Similarly urbiscript features two means to compose statements concurrently. With a,b, first a is run, and at some point b will be --- possibly while a is still running. This is very similar to the & operator in Unix shells. Alternatively, with a&b, both a and b are started together; in interactive sessions, this means that a won't be run until b is fully entered and properly followed by either a ; or a ,.

Scopes are boundaries for backgrounded jobs, as demonstrated in the following example:[5]

    { sleep(2s); echo(2) },
    { sleep(1s); echo(1) }, 
[00012451] *** 1
[00013447] *** 2
[00013447] *** 3

Concurrent flavors of sequential constructs[edit]

Most looping constructs in urbiscript come in several "flavors", which are based on the four statement separators: ;, |, ,, and &.

For instance

  // This is actually "for;".
  for (var i : [0, 1, 2])
    echo(i ** 2);


[00002919] *** 0
[00002921] *** 0
[00002921] *** 1
[00002922] *** 1
[00002922] *** 2
[00002922] *** 4

i.e., the loop bodies are not executed sequentially, while the for& keyword runs the loop bodies concurrently:

  for& (var i : [0, 1, 2])
    echo(i ** 2);
[00021680] *** 0
[00021680] *** 1
[00021680] *** 2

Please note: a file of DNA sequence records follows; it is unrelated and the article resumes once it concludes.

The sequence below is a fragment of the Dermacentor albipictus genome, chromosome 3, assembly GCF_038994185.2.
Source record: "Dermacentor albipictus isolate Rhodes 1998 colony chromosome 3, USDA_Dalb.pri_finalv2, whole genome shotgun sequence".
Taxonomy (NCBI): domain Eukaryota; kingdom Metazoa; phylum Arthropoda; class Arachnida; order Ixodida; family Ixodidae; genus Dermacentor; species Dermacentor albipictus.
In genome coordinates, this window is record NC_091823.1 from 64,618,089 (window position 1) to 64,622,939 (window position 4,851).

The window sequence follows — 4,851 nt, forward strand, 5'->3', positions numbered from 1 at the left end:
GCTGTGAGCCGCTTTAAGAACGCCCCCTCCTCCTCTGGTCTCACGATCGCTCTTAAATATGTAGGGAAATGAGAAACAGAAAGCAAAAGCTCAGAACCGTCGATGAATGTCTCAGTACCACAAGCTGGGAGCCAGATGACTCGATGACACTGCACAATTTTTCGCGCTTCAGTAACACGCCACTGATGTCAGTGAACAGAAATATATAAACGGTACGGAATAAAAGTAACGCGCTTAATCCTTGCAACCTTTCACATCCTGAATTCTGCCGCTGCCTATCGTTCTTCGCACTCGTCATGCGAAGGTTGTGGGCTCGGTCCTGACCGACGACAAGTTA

[00021682] *** 0
[00021682] *** 1
[00021682] *** 4

Event-based programming[edit]

Aiming at the development of portable robotic applications,[6] urbiscript relies on specific syntactic constructs to specify reactive behaviors such as "go to the charging dock when the battery is low", "play a friendly sound when a known face is recognized", or "stop when an obstacle is detected".

Explicit event handling[edit]

Event handling goes into three steps. First, define an event

  var e = Event.new;

Second, specify event handlers

  at (e?)
    echo("received event e");

Third, "emit" this event

[00014333] *** received event e

Events can have payloads, and event handlers enjoy pattern matching on the payload:

  at (e?(1, var x) if x % 2 == 0)
    echo("received event e(1, %s)" % x);
  e!(1, 1);
[00014336] *** received event e
  e!(1, 2);
[00014336] *** received event e
[00014336] *** received event e(1, 2)

Implicit events[edit]

The urbiscript language also allows to monitor expressions:

  at (batteryLevel <= 0.2)

The following example demonstrates the feature:

  var x = 0;
[00002165] 0
  var y = 0;
[00002166] 0
  var z = 0;
[00002167] 0
  at (x + y == z)
    echo("%s + %s == %s" % [x, y, z]);
[00002168] *** 0 + 0 == 0
  x = 1;
[00002169] 1
  z = 1;
[00002170] 1
[00002170] *** 1 + 0 == 1

See also[edit]


  1. ^ "Urbi, the open source operating system for robots". Retrieved 2012-10-27.
  2. ^ a b c d Baillie, Jean-Christophe; Demaille, Akim; Nottale, Matthieu; Hocquet, Quentin; Tardieu, Samuel (2008). "The Urbi Universal Platform for Robotics" (PDF). Retrieved 6 October 2011.
  3. ^ Baillie, Jean-Christophe. "Urbi: a new parallel & event-driven script language for robotics, games and more". YouTube. Retrieved 6 Oct 2011.
  4. ^ "urbiscript Language Reference Manual". Retrieved 2011-09-20.
  5. ^ a b Baillie, Jean-Christophe; Demaille, Akim; Nottale, Matthieu; Hocquet, Quentin (2010). "Tag: Job Control in urbiscript" (PDF). Retrieved 6 October 2011.
  6. ^ Baillie, Jean-Christophe; Demaille, Akim; Nottale, Matthieu; Hocquet, Quentin (2010). "Events! (Reactivity in urbiscript)". arXiv:1010.5694.

External links[edit]